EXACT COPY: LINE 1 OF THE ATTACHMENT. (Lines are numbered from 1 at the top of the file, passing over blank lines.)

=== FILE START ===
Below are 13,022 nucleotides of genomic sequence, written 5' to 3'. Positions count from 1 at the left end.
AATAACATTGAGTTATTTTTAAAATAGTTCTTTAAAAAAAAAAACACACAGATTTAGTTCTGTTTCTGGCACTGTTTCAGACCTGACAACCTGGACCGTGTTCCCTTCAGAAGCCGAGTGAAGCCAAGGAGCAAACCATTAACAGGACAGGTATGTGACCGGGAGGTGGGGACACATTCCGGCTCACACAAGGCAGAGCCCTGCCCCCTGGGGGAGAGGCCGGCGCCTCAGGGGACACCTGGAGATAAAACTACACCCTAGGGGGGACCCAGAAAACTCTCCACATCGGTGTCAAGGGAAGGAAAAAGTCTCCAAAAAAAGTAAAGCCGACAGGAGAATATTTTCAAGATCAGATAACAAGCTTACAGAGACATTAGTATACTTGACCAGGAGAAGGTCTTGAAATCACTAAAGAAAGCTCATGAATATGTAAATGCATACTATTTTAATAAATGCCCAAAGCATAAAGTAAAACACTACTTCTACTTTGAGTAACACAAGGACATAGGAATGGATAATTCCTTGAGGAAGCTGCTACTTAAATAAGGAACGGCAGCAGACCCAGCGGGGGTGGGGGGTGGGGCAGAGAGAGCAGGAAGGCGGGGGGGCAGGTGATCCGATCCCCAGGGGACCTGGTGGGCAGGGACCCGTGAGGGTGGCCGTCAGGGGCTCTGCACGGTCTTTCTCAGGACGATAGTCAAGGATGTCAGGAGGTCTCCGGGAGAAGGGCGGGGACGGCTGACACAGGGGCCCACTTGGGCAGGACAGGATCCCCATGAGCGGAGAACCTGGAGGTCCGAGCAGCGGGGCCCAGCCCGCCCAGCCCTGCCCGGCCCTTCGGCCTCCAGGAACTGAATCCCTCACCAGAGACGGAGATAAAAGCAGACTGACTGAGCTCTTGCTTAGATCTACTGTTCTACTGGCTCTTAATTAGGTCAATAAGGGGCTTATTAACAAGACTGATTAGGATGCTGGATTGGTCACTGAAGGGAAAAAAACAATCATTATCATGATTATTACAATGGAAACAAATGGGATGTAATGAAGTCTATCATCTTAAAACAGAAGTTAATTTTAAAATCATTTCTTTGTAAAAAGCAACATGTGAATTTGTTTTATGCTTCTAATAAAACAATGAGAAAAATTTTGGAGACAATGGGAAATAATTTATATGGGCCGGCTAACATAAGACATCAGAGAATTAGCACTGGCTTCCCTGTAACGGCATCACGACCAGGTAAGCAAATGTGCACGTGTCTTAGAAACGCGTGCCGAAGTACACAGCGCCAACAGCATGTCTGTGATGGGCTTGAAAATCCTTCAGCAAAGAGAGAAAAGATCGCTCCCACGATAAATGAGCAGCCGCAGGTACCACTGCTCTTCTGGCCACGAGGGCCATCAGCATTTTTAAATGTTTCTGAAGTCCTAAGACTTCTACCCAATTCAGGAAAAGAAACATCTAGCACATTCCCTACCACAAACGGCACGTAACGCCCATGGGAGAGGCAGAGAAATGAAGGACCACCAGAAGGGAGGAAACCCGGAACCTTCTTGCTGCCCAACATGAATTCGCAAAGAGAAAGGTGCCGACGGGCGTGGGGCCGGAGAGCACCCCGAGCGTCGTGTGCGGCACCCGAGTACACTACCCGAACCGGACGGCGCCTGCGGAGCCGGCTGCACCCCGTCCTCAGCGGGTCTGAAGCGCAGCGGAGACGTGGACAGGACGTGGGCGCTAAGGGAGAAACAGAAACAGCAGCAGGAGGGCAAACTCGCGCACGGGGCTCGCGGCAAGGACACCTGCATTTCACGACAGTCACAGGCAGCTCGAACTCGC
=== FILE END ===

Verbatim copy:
Below are 13,022 nucleotides of genomic sequence, written 5' to 3'. Positions count from 1 at the left end.